Presenter Information

Kynnedy Tuggle, Rhodes CollegeFollow

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Date

5-13-2020

Description

In Shelby County Schools, African American male teachers are extremely underrepresented. This lack of Black male presence continues a cycle of criminalizing Black children which inhibits academic achievement. Typical narratives about academic performance that focus on student accountability, bad parents, and a lack of resources in schools obscure the impact of the significance of Black male educators. This research shows how Black male educators employ a unique set of strategies, such as culturally responsive teaching, that better prepares them to teach students how to manage home and school dynamics, connect with them racially and support learning in a way that affirms their understandings of academic content.

In-depth interviews with middle school Black male educators that have taught for 2-5 years and administrative staff in Memphis will address how Black male educators assist Blacks students’ racial identity development during school. The objective of this study is to gain a better understanding of what valuing Black children in Shelby County Schools looks like, change negative narratives about Black men, and provide a sense of hope for Black education.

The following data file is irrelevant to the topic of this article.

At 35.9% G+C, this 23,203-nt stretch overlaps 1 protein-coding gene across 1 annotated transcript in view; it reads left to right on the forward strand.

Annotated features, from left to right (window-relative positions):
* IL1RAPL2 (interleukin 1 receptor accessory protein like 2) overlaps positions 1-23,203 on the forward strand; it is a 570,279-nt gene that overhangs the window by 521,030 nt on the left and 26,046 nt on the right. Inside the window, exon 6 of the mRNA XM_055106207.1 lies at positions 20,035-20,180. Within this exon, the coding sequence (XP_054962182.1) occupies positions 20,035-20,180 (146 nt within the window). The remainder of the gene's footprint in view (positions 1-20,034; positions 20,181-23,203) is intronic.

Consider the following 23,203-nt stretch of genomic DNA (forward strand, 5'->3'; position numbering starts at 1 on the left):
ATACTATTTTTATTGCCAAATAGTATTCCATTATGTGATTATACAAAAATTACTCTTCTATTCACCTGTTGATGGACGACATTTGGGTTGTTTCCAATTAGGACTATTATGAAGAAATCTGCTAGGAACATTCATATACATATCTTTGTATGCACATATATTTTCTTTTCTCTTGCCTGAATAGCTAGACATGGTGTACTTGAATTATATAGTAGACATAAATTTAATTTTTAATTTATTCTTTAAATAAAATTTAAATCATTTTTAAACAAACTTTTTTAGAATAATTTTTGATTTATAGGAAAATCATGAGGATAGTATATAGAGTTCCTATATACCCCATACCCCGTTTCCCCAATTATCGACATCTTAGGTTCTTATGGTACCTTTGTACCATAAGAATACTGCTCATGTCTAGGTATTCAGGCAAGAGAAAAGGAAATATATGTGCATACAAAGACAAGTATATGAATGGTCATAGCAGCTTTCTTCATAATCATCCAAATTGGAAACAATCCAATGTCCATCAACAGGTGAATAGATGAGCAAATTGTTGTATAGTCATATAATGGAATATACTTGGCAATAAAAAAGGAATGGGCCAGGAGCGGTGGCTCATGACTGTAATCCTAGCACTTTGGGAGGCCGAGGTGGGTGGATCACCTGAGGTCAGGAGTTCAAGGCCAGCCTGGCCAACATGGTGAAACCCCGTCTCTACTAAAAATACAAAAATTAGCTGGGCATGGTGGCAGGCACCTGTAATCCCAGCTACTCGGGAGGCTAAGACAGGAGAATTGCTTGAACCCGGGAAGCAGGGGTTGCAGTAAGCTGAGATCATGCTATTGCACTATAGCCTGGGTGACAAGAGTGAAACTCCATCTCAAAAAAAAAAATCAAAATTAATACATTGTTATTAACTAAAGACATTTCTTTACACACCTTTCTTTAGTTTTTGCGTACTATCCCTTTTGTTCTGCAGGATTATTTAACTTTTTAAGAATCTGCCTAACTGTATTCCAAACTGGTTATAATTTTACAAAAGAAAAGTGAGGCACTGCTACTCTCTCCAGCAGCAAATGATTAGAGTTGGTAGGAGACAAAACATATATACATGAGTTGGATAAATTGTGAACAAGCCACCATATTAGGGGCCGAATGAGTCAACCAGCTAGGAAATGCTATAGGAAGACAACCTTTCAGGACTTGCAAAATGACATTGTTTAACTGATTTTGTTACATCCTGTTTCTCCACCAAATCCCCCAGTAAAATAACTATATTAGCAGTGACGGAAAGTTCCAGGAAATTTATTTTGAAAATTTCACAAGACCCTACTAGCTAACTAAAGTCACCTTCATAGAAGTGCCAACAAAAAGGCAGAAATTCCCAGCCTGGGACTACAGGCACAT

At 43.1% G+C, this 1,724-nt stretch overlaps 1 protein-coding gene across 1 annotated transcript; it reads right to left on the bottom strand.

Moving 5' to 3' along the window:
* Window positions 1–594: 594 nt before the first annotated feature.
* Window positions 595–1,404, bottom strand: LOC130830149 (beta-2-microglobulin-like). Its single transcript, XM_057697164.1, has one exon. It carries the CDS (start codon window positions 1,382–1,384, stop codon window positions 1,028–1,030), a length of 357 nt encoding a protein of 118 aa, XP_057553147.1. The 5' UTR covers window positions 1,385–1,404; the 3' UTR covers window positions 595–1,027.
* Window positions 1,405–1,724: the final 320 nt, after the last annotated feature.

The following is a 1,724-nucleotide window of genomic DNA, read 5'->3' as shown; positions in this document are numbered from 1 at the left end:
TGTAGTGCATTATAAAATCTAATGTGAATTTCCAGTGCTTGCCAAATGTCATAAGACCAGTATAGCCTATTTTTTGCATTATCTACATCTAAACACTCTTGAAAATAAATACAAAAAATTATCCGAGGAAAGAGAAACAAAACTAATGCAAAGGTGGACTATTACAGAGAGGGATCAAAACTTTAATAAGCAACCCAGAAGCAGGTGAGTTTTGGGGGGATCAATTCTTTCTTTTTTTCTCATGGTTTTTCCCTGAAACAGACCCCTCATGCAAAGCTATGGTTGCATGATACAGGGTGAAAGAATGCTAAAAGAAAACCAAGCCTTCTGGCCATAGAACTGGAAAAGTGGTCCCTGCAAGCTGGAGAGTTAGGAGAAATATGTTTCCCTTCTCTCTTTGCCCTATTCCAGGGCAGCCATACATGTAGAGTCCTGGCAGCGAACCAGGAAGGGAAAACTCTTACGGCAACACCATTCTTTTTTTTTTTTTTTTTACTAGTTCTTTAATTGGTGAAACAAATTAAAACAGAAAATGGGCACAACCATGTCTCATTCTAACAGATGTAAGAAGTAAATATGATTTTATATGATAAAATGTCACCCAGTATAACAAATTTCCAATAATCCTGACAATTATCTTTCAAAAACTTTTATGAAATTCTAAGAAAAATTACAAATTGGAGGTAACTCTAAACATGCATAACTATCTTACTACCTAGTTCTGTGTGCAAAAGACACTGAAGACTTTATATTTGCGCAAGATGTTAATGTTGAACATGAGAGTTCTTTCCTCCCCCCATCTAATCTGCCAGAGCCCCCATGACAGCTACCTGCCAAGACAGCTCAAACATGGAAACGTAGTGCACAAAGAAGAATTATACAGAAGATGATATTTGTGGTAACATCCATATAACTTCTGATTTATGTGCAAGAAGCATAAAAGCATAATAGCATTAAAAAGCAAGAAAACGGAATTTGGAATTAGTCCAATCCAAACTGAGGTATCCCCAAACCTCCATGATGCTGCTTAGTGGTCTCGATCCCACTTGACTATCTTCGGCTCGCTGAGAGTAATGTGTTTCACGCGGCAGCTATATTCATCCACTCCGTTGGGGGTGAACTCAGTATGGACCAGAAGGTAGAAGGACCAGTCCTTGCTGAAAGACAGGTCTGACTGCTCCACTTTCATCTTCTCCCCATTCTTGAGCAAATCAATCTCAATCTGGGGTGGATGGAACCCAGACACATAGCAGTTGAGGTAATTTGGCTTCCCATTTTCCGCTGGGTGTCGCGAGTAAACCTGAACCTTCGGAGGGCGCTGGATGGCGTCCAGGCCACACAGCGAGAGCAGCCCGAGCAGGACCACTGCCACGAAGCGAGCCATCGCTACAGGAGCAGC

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May 13th, 12:00 AM

Triple Threat: Being Black, A Male, and an Educator

In Shelby County Schools, African American male teachers are extremely underrepresented. This lack of Black male presence continues a cycle of criminalizing Black children which inhibits academic achievement. Typical narratives about academic performance that focus on student accountability, bad parents, and a lack of resources in schools obscure the impact of the significance of Black male educators. This research shows how Black male educators employ a unique set of strategies, such as culturally responsive teaching, that better prepares them to teach students how to manage home and school dynamics, connect with them racially and support learning in a way that affirms their understandings of academic content.

In-depth interviews with middle school Black male educators that have taught for 2-5 years and administrative staff in Memphis will address how Black male educators assist Blacks students’ racial identity development during school. The objective of this study is to gain a better understanding of what valuing Black children in Shelby County Schools looks like, change negative narratives about Black men, and provide a sense of hope for Black education.